Pesticide use enforcement is a shared responsibility between state and local authorities. DPR oversees statewide enforcement of pesticide use; develops regulations to control pesticide use; and performs food residue and product compliance inspections. County Agricultural Commissioners and their combined staff of approximately 450 inspectors and biologists operate across California’s 58 counties to promote compliance through outreach and education efforts; perform pesticide use inspections and investigations; and conduct local enforcement activities to address pesticide use violations.
“The partnership between commissioners and DPR to ensure strict enforcement of pesticide use laws and regulations is vital to protect human health and the environment,” said Tim Pelican, whose office investigated four out of the five pesticide drift incidents.
San Joaquin County Incidents
In an average year, the San Joaquin County Agricultural Commissioner’s Office receives just two calls about crop losses related to pesticide-drift incidents.
In May 2014, the department was inundated with 139 crop-loss calls in close succession, all near Bouldin Island in the San Joaquin delta.
“This was a highly concerning volume and triggered a much larger investigation into why this pesticide exposure was occurring and what other impacts it would have on our community and agricultural industry,” said Pelican.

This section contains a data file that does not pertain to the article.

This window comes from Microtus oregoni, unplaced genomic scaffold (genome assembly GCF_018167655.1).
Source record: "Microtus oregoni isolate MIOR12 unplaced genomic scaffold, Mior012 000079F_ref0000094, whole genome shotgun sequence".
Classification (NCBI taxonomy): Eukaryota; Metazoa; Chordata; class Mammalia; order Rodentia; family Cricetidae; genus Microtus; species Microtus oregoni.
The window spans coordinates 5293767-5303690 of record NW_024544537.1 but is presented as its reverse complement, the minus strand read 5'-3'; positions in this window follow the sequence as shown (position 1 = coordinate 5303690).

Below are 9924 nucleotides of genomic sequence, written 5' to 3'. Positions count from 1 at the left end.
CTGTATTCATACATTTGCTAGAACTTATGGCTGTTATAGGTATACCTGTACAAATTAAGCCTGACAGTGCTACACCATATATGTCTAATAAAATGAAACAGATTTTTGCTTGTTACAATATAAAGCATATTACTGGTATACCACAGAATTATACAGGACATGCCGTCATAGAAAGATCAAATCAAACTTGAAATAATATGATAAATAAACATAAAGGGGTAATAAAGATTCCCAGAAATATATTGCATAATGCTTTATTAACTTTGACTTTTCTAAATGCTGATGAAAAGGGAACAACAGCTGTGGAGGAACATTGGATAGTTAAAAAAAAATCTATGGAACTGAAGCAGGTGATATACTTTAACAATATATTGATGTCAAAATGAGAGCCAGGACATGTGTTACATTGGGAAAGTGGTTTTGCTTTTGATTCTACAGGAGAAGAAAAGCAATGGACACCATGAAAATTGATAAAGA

Investigators from the San Joaquin County Agricultural Commissioner’s Office determined the reports were all connected to Alpine, the helicopter crop dusting service used in the area.
“Investigating an incident like this is complex. It involves hours of talking with witnesses, researching laws and regulations surrounding a specific pesticide’s use, weather conditions and other factors,” Pelican explained.
Chief among the findings, the company’s pilots were spraying herbicides in high-wind and adverse temperature conditions, causing the pesticides to drift far off target.
According to court filings, the drift impacted a nearby residential community and impacted crops up to 39 miles away. The economic damage to one field alone was estimated at $1.6 million, according to a legal complaint.
“Defendants failed to exercise reasonable care during the Bouldin Island pesticide applications in reckless disregard of the consequences,” Judge Barbara A. Kronlund wrote in her recent decision.